For example, the seventh-leading scorer all time should never get this easy of a basket in the postseason, but it’s hard not to fall for the bait with four 3-point shooters standing on the perimeter.
One of the solutions to avoid those types of breakdowns is to switch assignments at the point of attack. However, while that prevents James from coasting to the basket for layups or dunks, it also allows the Cavaliers to bring possessions to a standstill for him to post-up smaller defenders. With his size, strength and soft touch, James can easily get close to the basket for turnaround jump shots…
…and layups over Jeff Teague.
The Pacers did a better job of containing James in those situations in Game 2, but it came at a price. Similar to how Stephen Curry’s 3-point shooting draws multiple defenders towards him and opens up baskets for others, James’ gravity as the roll man put Irving in positions to look for his own shot. James’ screens lead directly to four baskets for Irving in Game 2, three of which came in the fourth quarter when the Cavaliers were trying to prevent another late game collapse.
As you can see in the video below, the Pacers switched their scheme by having George hedge on the screen while Teague dropped underneath. It worked the first time — James and Irving didn’t have a lane to the basket for an immediate cut or drive — but James created the space Irving needed to score by simply setting a second screen. That meant Teague had to switch onto James and George had to drop back to take away an easy pass to James on the roll, which allowed Irving to pull-up from midrange for an open jumper.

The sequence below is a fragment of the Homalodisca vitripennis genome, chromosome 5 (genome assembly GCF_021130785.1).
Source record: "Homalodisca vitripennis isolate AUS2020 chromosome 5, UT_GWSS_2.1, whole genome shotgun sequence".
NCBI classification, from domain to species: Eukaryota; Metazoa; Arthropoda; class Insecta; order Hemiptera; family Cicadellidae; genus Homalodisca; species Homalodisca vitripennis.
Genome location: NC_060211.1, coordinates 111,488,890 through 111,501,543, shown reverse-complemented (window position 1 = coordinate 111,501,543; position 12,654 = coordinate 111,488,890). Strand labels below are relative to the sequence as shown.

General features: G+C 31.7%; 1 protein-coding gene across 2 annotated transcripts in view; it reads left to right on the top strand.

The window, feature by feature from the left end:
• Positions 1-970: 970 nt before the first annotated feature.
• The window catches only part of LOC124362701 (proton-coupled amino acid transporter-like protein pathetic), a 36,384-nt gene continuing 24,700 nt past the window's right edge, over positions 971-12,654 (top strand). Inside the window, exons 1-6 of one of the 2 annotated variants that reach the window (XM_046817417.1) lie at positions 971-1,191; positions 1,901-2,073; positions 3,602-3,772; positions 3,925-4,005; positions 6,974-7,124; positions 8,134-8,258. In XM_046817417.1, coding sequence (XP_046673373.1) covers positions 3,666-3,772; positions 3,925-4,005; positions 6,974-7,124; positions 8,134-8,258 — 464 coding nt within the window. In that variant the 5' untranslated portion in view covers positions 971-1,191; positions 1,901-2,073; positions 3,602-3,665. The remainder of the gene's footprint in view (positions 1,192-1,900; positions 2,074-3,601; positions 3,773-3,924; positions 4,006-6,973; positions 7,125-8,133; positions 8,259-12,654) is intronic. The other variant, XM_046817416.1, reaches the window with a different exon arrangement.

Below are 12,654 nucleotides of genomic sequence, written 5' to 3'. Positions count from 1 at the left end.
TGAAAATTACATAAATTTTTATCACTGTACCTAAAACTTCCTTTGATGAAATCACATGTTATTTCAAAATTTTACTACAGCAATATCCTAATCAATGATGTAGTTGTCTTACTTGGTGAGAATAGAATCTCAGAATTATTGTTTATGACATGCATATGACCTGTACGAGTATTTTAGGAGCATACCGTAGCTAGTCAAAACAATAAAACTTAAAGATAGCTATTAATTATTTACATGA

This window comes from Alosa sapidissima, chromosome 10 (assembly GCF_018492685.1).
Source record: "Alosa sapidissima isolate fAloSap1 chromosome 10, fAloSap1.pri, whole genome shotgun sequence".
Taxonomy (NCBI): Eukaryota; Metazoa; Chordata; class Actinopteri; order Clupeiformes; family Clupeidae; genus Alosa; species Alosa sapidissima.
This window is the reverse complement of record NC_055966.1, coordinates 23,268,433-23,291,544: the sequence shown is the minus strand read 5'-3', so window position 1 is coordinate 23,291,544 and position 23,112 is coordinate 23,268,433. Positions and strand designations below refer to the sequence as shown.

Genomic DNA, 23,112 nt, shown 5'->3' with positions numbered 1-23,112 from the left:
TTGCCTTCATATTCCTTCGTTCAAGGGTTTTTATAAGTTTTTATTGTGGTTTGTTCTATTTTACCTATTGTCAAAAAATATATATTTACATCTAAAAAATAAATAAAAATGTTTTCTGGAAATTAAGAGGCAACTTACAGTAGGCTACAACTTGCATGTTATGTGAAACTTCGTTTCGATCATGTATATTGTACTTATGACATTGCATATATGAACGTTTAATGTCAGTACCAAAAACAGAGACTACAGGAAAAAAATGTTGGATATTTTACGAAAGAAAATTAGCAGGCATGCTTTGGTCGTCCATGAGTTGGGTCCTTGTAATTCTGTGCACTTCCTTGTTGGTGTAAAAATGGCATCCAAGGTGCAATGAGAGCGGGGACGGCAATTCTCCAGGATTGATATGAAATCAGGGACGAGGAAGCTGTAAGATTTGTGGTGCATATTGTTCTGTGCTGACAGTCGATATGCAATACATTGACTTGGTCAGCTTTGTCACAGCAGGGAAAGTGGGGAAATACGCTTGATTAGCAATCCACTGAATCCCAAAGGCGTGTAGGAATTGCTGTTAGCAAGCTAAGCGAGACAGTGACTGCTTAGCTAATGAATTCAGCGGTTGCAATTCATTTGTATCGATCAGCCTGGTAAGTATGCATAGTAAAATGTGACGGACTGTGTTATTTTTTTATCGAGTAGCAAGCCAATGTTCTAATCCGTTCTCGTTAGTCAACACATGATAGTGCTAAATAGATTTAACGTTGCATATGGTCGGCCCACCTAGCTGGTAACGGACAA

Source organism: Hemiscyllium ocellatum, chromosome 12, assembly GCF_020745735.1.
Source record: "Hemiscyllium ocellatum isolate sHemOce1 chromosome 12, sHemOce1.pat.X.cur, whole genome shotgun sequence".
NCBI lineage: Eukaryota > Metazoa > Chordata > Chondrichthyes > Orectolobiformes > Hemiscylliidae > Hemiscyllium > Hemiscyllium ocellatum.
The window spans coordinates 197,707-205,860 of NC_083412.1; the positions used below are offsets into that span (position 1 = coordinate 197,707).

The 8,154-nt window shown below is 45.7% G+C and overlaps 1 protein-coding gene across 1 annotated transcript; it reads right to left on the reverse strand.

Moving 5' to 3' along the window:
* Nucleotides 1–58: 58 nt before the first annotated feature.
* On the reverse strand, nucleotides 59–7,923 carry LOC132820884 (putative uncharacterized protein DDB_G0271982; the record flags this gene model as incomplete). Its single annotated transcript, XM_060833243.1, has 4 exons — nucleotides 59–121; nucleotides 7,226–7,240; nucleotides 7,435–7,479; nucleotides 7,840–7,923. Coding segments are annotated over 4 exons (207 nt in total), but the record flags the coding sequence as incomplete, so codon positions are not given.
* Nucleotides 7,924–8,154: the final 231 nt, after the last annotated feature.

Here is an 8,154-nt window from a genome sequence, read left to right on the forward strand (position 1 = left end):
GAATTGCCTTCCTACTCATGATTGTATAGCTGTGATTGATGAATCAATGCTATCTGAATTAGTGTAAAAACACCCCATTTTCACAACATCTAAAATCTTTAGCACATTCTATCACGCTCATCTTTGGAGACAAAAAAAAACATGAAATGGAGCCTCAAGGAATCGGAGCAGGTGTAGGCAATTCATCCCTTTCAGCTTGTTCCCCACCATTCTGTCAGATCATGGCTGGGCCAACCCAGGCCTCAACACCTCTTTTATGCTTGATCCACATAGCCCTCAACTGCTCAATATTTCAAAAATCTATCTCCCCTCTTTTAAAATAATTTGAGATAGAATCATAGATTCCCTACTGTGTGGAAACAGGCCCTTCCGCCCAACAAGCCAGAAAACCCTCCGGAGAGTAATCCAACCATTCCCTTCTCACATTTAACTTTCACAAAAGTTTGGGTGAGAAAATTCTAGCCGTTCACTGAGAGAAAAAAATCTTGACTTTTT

Irving’s second field goal was more difficult, but the idea is the same: George drops back to take away the roll, Teague trails the play and Irving gets into the paint for a shot he can make more times than not.
Then there was the nail in the coffin. When the Cavaliers were up by five points with 30.9 remaining in the game, Irving scored a wide-open layup on a baseline out of bounds because the Pacers refused to leave James alone for a split-second. Just watch how Teague gets caught up on James’ screen and how George stays attached to James. He didn’t even roll to the basket like in the other examples, but the threat alone was enough to send the Pacers into a frenzy.
That’s a testament to how good the Cavaliers are offensively. James almost single-handedly took down the Pacers in Game 1 with 32 points and 13 assists because they struggled to contain him in a number of areas, namely as the roll man in pick-and-rolls. In Game 2, they switched up their coverage to make it harder for James to score those easy baskets, but that helped Irving get to his sweet spots and break out of a small shooting funk to score 37 points. Love also delivered with 27 points on only seven shot attempts.
One way or another, the Cavaliers are going to find a way to generate good looks. They have too much offensive firepower not to. And, as always, it begins with James. If they can just tighten up their defense before June, he might be right when he says they’re “right there of what we know we can become.”